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Rousseff renews backing of quotas for Brazil blacks

Brazilian President Dilma Rousseff delivers a speech on July 17, 2013
Brazilian President Dilma Rousseff delivers a speech on July 17, 2013. She renewed her commitment to affirmative action programs for Afro-Brazilians in a meeting with 20 leading black groups.

Brazil's president renewed her commitment to affirmative action programs for Afro-Brazilians in a meeting with 20 leading black groups, Racial Equality Minister Luiza Bairros said.

"The president reaffirmed that affirmative actions, and more specifically quotas, represent a central element of the struggle for equality in Brazil," the minister said after the gathering.

It was President Dilma Rousseff's first meeting with black civil rights groups since she came to power in January 2011.

"We are 51.7 percent of Brazil's population (of 194 million) and after 513 years of state neglect, we want our rights," said Educafro, a lobby group promoting the rights of black and indigenous Brazilians, in an open letter to Rousseff.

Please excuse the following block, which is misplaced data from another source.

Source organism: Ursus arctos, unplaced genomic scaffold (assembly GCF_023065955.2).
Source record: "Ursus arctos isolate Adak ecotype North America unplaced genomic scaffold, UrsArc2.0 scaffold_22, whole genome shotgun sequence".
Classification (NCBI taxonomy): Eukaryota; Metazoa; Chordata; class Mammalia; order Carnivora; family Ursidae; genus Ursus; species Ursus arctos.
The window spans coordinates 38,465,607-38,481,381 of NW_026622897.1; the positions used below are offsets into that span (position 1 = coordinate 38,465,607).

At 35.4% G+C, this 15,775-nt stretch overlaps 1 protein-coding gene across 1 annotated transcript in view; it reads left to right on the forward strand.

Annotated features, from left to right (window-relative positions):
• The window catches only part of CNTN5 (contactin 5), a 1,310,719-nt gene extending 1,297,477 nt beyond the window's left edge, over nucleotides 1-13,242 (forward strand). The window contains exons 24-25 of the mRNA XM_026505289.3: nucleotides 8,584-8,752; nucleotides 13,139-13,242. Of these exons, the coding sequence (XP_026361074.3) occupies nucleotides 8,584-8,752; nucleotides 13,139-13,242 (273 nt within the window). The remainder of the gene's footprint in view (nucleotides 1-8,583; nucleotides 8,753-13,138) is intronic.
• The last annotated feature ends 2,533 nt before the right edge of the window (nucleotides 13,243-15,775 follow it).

The organizations called on the federal government to implement a quota system for new public service contracts and exams to benefit Afro-Brazilians, who make up the country's majority but remain at the bottom of the socioeconomic ladder, according to Educafro head David Santos, a Franciscan friar.

They also want guaranteed access to international and domestic scholarship programs for black students, he added.

Last year, Rousseff indicated that she favored public service quotas for black Brazilians as a way to repay a historic debt for centuries of slavery and discrimination.

She also enacted legislation that reserves half the spots at federal universities for public school students, with priority given to black and indigenous people.

In Brazil, many wealthy families send their children to private schools, where the standard of education is often much higher.

The reserved seats at federal universities are to be distributed between black, mixed race and indigenous students, proportional to the demographics in each state of the South American country.

Santos said Rousseff reaffirmed her support for such measures, which are in the process of implementation.

The organizations also demanded that families of young blacks killed by police "receive financial compensation similar to those paid to families of victims of the (1964-1985 military) dictatorship".

A study released by the Latin American Studies Center Thursday found that 77 percent of young people murdered in Brazil were of African descent.

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